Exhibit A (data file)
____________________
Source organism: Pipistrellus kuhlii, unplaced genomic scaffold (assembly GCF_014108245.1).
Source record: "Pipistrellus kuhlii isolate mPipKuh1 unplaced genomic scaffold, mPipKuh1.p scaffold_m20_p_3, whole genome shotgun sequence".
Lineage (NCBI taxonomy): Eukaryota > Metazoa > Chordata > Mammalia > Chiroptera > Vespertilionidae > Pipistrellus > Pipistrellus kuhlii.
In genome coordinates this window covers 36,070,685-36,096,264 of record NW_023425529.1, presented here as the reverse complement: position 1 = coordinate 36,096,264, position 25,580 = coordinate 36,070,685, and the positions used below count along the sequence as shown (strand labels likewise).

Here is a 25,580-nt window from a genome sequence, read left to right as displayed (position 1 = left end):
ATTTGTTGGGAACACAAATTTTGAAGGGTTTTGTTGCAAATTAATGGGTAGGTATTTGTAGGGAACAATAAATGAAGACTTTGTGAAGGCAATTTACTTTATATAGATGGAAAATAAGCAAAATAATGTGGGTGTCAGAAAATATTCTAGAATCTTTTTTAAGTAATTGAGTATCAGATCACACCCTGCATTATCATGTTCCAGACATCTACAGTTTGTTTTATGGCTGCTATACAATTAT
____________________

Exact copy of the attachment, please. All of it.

Source organism: Pipistrellus kuhlii, unplaced genomic scaffold (assembly GCF_014108245.1).
Source record: "Pipistrellus kuhlii isolate mPipKuh1 unplaced genomic scaffold, mPipKuh1.p scaffold_m20_p_3, whole genome shotgun sequence".
Lineage (NCBI taxonomy): Eukaryota > Metazoa > Chordata > Mammalia > Chiroptera > Vespertilionidae > Pipistrellus > Pipistrellus kuhlii.
In genome coordinates this window covers 36,070,685-36,096,264 of record NW_023425529.1, presented here as the reverse complement: position 1 = coordinate 36,096,264, position 25,580 = coordinate 36,070,685, and the positions used below count along the sequence as shown (strand labels likewise).

Here is a 25,580-nt window from a genome sequence, read left to right as displayed (position 1 = left end):
ATTTGTTGGGAACACAAATTTTGAAGGGTTTTGTTGCAAATTAATGGGTAGGTATTTGTAGGGAACAATAAATGAAGACTTTGTGAAGGCAATTTACTTTATATAGATGGAAAATAAGCAAAATAATGTGGGTGTCAGAAAATATTCTAGAATCTTTTTTAAGTAATTGAGTATCAGATCACACCCTGCATTATCATGTTCCAGACATCTACAGTTTGTTTTATGGCTGCTATACAATTAT